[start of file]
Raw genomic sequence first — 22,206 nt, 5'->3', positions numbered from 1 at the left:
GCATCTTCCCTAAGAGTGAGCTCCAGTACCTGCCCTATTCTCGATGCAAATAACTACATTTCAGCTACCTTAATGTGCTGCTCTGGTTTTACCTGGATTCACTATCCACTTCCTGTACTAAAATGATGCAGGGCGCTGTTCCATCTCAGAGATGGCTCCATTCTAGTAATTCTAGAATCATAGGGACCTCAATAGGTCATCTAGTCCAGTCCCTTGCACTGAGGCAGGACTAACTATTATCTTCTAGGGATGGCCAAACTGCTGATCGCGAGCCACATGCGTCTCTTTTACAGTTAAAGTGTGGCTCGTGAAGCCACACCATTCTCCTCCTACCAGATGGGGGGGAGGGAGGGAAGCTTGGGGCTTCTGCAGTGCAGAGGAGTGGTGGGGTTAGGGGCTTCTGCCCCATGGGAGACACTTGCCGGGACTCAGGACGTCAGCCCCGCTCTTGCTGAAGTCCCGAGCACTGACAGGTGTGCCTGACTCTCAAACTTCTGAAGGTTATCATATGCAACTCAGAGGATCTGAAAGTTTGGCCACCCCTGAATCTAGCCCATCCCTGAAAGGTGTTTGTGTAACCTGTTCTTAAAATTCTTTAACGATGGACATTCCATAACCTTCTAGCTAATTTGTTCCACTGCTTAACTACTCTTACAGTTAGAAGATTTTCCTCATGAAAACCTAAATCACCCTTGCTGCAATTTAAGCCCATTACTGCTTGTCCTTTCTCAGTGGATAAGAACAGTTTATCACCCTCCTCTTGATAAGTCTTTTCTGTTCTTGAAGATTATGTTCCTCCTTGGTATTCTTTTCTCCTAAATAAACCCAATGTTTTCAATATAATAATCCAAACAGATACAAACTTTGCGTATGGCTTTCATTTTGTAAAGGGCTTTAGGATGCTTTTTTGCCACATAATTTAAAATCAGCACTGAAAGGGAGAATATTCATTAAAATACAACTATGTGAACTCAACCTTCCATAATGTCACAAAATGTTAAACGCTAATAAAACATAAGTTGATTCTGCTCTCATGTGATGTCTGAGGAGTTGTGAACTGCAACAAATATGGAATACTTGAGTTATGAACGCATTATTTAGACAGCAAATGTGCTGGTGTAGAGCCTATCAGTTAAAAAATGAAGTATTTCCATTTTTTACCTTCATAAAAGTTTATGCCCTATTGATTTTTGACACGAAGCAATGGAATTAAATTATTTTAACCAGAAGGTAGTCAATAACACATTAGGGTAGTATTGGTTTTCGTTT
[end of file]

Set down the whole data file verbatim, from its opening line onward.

Raw genomic sequence first — 22,206 nt, 5'->3', positions numbered from 1 at the left:
GCATCTTCCCTAAGAGTGAGCTCCAGTACCTGCCCTATTCTCGATGCAAATAACTACATTTCAGCTACCTTAATGTGCTGCTCTGGTTTTACCTGGATTCACTATCCACTTCCTGTACTAAAATGATGCAGGGCGCTGTTCCATCTCAGAGATGGCTCCATTCTAGTAATTCTAGAATCATAGGGACCTCAATAGGTCATCTAGTCCAGTCCCTTGCACTGAGGCAGGACTAACTATTATCTTCTAGGGATGGCCAAACTGCTGATCGCGAGCCACATGCGTCTCTTTTACAGTTAAAGTGTGGCTCGTGAAGCCACACCATTCTCCTCCTACCAGATGGGGGGGAGGGAGGGAAGCTTGGGGCTTCTGCAGTGCAGAGGAGTGGTGGGGTTAGGGGCTTCTGCCCCATGGGAGACACTTGCCGGGACTCAGGACGTCAGCCCCGCTCTTGCTGAAGTCCCGAGCACTGACAGGTGTGCCTGACTCTCAAACTTCTGAAGGTTATCATATGCAACTCAGAGGATCTGAAAGTTTGGCCACCCCTGAATCTAGCCCATCCCTGAAAGGTGTTTGTGTAACCTGTTCTTAAAATTCTTTAACGATGGACATTCCATAACCTTCTAGCTAATTTGTTCCACTGCTTAACTACTCTTACAGTTAGAAGATTTTCCTCATGAAAACCTAAATCACCCTTGCTGCAATTTAAGCCCATTACTGCTTGTCCTTTCTCAGTGGATAAGAACAGTTTATCACCCTCCTCTTGATAAGTCTTTTCTGTTCTTGAAGATTATGTTCCTCCTTGGTATTCTTTTCTCCTAAATAAACCCAATGTTTTCAATATAATAATCCAAACAGATACAAACTTTGCGTATGGCTTTCATTTTGTAAAGGGCTTTAGGATGCTTTTTTGCCACATAATTTAAAATCAGCACTGAAAGGGAGAATATTCATTAAAATACAACTATGTGAACTCAACCTTCCATAATGTCACAAAATGTTAAACGCTAATAAAACATAAGTTGATTCTGCTCTCATGTGATGTCTGAGGAGTTGTGAACTGCAACAAATATGGAATACTTGAGTTATGAACGCATTATTTAGACAGCAAATGTGCTGGTGTAGAGCCTATCAGTTAAAAAATGAAGTATTTCCATTTTTTACCTTCATAAAAGTTTATGCCCTATTGATTTTTGACACGAAGCAATGGAATTAAATTATTTTAACCAGAAGGTAGTCAATAACACATTAGGGTAGTATTGGTTTTCGTTT